Nor am I proposing that bear spray is the cure-all. High winds do make it less effective, jwp500, and anyone using it inappropriately (like tvfinak's friend) will not get the results they'd like. The point is to do the research, get informed, and you won't have to "imagine" what the results would be - the results are in, and available to the public (Stephen Herrero's books are a great place to start).
    I wish safe travels to all.

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    Member akrstabout's Avatar
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    Default IF so popular with alaskans

    then why in the last 13 years that I have lived in alaska have I not seen anyone carrying it doing whatever activity. All I see are shotguns, revolvers, and rifles. I have never seen anyone, greenie or who ever with a pepper spray, bear spray whatever the stuff is.

    All that comes to mind is the poor Russian fellow a couple years ago or so who was found with a discharged bear spray canister and his remains. So yeah. It will my my glock 20 for me. I have been around many bears. I will not trust a can of spray. If you carry you both that is just stupid. Just another thing to carry and or confuse yourself with in heat of the moment. Not to mention extra weight and bulk, carry an extra clip or ammo pouch.

  13. #13

    Default Green Tea

    Well, you came in under false pretenses. You answered your own question while you were asking it, and want to know what ? :confused:
    ---Call us closed minded.---

  14. #14

    Default Evil Doer

    GreenTea,

    I like Earl Grey and Camomille, especially when it is fused with Tapain Berry extract, but I quit drinking tea a few years ago when I realized it was all grown in the Far East. The amount of fossel fuels burned transporting tea halfway around the world is criminal!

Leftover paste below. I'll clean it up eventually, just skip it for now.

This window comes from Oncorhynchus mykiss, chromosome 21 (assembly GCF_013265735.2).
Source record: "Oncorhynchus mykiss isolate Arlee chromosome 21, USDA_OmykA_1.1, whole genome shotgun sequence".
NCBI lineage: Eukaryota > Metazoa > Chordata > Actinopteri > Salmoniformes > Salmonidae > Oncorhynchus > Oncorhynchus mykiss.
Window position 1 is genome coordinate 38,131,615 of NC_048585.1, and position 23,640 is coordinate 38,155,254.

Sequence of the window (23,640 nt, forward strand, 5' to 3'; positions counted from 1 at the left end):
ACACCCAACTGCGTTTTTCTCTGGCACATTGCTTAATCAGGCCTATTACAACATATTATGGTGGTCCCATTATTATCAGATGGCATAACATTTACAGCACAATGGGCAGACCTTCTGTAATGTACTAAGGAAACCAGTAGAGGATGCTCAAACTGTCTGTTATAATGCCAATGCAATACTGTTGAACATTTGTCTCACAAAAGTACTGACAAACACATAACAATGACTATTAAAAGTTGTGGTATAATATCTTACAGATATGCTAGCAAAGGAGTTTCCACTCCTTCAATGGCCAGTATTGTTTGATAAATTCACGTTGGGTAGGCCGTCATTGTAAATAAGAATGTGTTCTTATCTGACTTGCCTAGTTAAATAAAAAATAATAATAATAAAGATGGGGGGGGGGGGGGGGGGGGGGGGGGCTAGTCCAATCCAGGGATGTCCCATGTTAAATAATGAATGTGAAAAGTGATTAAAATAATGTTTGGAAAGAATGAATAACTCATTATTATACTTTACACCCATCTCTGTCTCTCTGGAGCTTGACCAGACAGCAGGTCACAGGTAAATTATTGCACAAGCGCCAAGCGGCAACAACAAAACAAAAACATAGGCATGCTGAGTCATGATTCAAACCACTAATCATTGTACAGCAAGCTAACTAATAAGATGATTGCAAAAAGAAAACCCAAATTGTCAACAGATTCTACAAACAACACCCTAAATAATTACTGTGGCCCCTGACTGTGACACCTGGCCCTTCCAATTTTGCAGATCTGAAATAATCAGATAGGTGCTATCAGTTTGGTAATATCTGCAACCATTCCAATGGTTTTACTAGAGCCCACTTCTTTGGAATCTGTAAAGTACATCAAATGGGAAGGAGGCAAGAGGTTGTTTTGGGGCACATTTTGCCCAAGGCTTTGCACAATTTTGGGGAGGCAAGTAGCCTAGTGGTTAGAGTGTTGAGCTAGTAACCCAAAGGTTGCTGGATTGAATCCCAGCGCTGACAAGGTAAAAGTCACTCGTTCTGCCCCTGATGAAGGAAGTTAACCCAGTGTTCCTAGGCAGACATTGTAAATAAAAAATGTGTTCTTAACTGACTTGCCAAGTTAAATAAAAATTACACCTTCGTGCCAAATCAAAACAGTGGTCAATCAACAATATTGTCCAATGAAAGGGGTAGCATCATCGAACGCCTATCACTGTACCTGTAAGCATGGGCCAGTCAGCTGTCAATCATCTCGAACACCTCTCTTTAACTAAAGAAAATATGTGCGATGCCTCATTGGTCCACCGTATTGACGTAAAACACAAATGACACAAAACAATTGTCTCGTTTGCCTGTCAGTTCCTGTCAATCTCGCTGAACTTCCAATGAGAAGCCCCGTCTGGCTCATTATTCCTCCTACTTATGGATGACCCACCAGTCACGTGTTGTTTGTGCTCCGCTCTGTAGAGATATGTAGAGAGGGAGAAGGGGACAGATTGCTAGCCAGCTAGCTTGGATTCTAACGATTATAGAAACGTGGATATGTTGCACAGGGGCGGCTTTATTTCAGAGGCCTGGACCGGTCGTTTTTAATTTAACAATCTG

There are people who are willing to destroy the earth just to satisfy their little taste buds for a few minutes. I suggest you quit tea and switch to pine bark.

    "America is destroying the world with global warming and the destruction of nature. We must now destroy America and turn to Communism to save the world."

  15. #15

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    Quote Originally Posted by akrstabout View Post
    then why in the last 13 years that I have lived in alaska have I not seen anyone carrying it doing whatever activity. All I see are shotguns, revolvers, and rifles. I have never seen anyone, greenie or who ever with a pepper spray, bear spray whatever the stuff is.

    All that comes to mind is the poor Russian fellow a couple years ago or so who was found with a discharged bear spray canister and his remains.
    akrstabout, if you check the UDAP web site you'll find that a number of Alaskans have already used pepper spray effectively. When I first got to Montana in 88, almost noboby carried pepper spray. Now, just about all hikers and backpackers in griz country carry it and every year more hunters are carrying it. The good stuff (UDAP) is very effective. As far as I can tell 100%, when used properly, which is a lot better statistically than rifles or handguns. We have been discussing this in another thread. I am not an anti.

    As far as the unfortunate Russian man goes, he did not use his spray effectively. He discharged into the ground (snow) and not at the bear, probably because he waited to long.

    Here is a video documenting the events.

    http://www.youtube.com/watch?v=AjkTmE--Ntg

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    Default Wrong Assumption

    Green Tea-

    It appears that you are making assumptions yourself - like my friend didn't know what he was doing!